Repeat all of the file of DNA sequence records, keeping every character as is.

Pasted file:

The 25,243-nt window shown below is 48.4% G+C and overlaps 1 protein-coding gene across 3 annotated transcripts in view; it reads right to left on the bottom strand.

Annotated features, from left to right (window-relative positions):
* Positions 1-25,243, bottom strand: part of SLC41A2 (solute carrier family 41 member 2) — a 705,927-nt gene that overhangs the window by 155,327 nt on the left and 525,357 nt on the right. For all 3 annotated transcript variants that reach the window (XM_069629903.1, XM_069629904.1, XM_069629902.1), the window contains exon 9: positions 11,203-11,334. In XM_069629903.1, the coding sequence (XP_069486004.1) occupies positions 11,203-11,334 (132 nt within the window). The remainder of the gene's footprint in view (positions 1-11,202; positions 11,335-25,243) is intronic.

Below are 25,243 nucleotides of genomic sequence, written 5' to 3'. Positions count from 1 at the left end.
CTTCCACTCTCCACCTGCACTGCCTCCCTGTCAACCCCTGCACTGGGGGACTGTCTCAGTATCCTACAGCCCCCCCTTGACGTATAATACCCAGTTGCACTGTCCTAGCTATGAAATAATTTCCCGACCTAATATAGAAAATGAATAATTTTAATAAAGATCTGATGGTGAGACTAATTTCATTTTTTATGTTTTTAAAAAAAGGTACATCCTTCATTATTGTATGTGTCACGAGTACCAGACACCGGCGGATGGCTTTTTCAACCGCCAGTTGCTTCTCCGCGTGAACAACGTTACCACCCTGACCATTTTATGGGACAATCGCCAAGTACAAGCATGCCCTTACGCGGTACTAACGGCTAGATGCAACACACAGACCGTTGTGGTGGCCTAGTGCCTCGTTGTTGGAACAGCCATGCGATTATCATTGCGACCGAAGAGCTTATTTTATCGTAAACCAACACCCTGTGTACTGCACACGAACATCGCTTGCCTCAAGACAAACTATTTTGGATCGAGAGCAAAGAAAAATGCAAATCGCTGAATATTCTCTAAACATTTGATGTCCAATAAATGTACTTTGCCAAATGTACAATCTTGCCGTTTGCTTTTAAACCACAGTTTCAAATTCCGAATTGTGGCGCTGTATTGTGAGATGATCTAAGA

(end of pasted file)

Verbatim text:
The 25,243-nt window shown below is 48.4% G+C and overlaps 1 protein-coding gene across 3 annotated transcripts in view; it reads right to left on the bottom strand.

Annotated features, from left to right (window-relative positions):
* Positions 1-25,243, bottom strand: part of SLC41A2 (solute carrier family 41 member 2) — a 705,927-nt gene that overhangs the window by 155,327 nt on the left and 525,357 nt on the right. For all 3 annotated transcript variants that reach the window (XM_069629903.1, XM_069629904.1, XM_069629902.1), the window contains exon 9: positions 11,203-11,334. In XM_069629903.1, the coding sequence (XP_069486004.1) occupies positions 11,203-11,334 (132 nt within the window). The remainder of the gene's footprint in view (positions 1-11,202; positions 11,335-25,243) is intronic.

Below are 25,243 nucleotides of genomic sequence, written 5' to 3'. Positions count from 1 at the left end.
CTTCCACTCTCCACCTGCACTGCCTCCCTGTCAACCCCTGCACTGGGGGACTGTCTCAGTATCCTACAGCCCCCCCTTGACGTATAATACCCAGTTGCACTGTCCTAGCTATGAAATAATTTCCCGACCTAATATAGAAAATGAATAATTTTAATAAAGATCTGATGGTGAGACTAATTTCATTTTTTATGTTTTTAAAAAAAGGTACATCCTTCATTATTGTATGTGTCACGAGTACCAGACACCGGCGGATGGCTTTTTCAACCGCCAGTTGCTTCTCCGCGTGAACAACGTTACCACCCTGACCATTTTATGGGACAATCGCCAAGTACAAGCATGCCCTTACGCGGTACTAACGGCTAGATGCAACACACAGACCGTTGTGGTGGCCTAGTGCCTCGTTGTTGGAACAGCCATGCGATTATCATTGCGACCGAAGAGCTTATTTTATCGTAAACCAACACCCTGTGTACTGCACACGAACATCGCTTGCCTCAAGACAAACTATTTTGGATCGAGAGCAAAGAAAAATGCAAATCGCTGAATATTCTCTAAACATTTGATGTCCAATAAATGTACTTTGCCAAATGTACAATCTTGCCGTTTGCTTTTAAACCACAGTTTCAAATTCCGAATTGTGGCGCTGTATTGTGAGATGATCTAAGA